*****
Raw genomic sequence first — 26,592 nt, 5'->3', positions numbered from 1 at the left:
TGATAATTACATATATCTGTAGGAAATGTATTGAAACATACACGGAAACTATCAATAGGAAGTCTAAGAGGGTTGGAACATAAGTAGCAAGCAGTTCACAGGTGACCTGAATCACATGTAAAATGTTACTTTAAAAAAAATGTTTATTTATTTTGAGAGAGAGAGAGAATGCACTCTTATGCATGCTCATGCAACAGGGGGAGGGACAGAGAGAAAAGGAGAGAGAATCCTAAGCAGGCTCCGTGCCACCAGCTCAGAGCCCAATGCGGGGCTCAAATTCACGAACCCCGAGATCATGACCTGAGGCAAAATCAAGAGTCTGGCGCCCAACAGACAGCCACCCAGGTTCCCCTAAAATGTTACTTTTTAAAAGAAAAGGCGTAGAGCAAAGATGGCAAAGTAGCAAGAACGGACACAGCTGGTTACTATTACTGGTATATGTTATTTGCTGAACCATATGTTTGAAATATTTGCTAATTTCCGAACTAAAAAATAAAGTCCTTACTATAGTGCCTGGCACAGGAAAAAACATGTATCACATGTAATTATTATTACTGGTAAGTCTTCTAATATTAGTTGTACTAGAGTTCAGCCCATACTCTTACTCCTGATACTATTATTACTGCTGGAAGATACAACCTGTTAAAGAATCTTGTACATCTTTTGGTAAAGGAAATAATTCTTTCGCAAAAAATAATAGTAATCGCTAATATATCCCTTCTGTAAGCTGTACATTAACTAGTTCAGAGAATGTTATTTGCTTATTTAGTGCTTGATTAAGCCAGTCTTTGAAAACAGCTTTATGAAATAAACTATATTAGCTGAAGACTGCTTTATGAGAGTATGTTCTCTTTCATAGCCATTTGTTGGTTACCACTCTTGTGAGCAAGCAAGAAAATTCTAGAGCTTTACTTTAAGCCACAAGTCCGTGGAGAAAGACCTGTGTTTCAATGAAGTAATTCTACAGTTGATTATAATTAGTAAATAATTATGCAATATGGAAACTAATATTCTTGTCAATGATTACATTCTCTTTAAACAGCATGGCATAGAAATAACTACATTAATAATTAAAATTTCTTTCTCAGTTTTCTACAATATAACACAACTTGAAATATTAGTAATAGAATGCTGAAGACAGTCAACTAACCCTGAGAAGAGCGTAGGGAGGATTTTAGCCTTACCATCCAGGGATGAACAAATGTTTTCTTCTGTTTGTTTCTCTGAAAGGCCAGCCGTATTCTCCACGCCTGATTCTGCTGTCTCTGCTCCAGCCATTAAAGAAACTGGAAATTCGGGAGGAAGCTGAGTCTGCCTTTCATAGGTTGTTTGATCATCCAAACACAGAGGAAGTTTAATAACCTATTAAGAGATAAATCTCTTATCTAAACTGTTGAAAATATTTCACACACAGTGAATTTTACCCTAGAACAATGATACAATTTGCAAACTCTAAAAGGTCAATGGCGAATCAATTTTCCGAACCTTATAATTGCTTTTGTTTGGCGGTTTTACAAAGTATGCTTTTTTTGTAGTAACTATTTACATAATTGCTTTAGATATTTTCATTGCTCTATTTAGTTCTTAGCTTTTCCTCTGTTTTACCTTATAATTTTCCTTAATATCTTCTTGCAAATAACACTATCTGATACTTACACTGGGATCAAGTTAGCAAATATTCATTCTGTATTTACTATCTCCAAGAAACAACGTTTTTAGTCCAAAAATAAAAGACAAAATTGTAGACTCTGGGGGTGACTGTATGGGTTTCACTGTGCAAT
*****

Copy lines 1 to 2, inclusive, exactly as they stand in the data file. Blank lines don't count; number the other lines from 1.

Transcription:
Raw genomic sequence first — 26,592 nt, 5'->3', positions numbered from 1 at the left:
TGATAATTACATATATCTGTAGGAAATGTATTGAAACATACACGGAAACTATCAATAGGAAGTCTAAGAGGGTTGGAACATAAGTAGCAAGCAGTTCACAGGTGACCTGAATCACATGTAAAATGTTACTTTAAAAAAAATGTTTATTTATTTTGAGAGAGAGAGAGAATGCACTCTTATGCATGCTCATGCAACAGGGGGAGGGACAGAGAGAAAAGGAGAGAGAATCCTAAGCAGGCTCCGTGCCACCAGCTCAGAGCCCAATGCGGGGCTCAAATTCACGAACCCCGAGATCATGACCTGAGGCAAAATCAAGAGTCTGGCGCCCAACAGACAGCCACCCAGGTTCCCCTAAAATGTTACTTTTTAAAAGAAAAGGCGTAGAGCAAAGATGGCAAAGTAGCAAGAACGGACACAGCTGGTTACTATTACTGGTATATGTTATTTGCTGAACCATATGTTTGAAATATTTGCTAATTTCCGAACTAAAAAATAAAGTCCTTACTATAGTGCCTGGCACAGGAAAAAACATGTATCACATGTAATTATTATTACTGGTAAGTCTTCTAATATTAGTTGTACTAGAGTTCAGCCCATACTCTTACTCCTGATACTATTATTACTGCTGGAAGATACAACCTGTTAAAGAATCTTGTACATCTTTTGGTAAAGGAAATAATTCTTTCGCAAAAAATAATAGTAATCGCTAATATATCCCTTCTGTAAGCTGTACATTAACTAGTTCAGAGAATGTTATTTGCTTATTTAGTGCTTGATTAAGCCAGTCTTTGAAAACAGCTTTATGAAATAAACTATATTAGCTGAAGACTGCTTTATGAGAGTATGTTCTCTTTCATAGCCATTTGTTGGTTACCACTCTTGTGAGCAAGCAAGAAAATTCTAGAGCTTTACTTTAAGCCACAAGTCCGTGGAGAAAGACCTGTGTTTCAATGAAGTAATTCTACAGTTGATTATAATTAGTAAATAATTATGCAATATGGAAACTAATATTCTTGTCAATGATTACATTCTCTTTAAACAGCATGGCATAGAAATAACTACATTAATAATTAAAATTTCTTTCTCAGTTTTCTACAATATAACACAACTTGAAATATTAGTAATAGAATGCTGAAGACAGTCAACTAACCCTGAGAAGAGCGTAGGGAGGATTTTAGCCTTACCATCCAGGGATGAACAAATGTTTTCTTCTGTTTGTTTCTCTGAAAGGCCAGCCGTATTCTCCACGCCTGATTCTGCTGTCTCTGCTCCAGCCATTAAAGAAACTGGAAATTCGGGAGGAAGCTGAGTCTGCCTTTCATAGGTTGTTTGATCATCCAAACACAGAGGAAGTTTAATAACCTATTAAGAGATAAATCTCTTATCTAAACTGTTGAAAATATTTCACACACAGTGAATTTTACCCTAGAACAATGATACAATTTGCAAACTCTAAAAGGTCAATGGCGAATCAATTTTCCGAACCTTATAATTGCTTTTGTTTGGCGGTTTTACAAAGTATGCTTTTTTTGTAGTAACTATTTACATAATTGCTTTAGATATTTTCATTGCTCTATTTAGTTCTTAGCTTTTCCTCTGTTTTACCTTATAATTTTCCTTAATATCTTCTTGCAAATAACACTATCTGATACTTACACTGGGATCAAGTTAGCAAATATTCATTCTGTATTTACTATCTCCAAGAAACAACGTTTTTAGTCCAAAAATAAAAGACAAAATTGTAGACTCTGGGGGTGACTGTATGGGTTTCACTGTGCAAT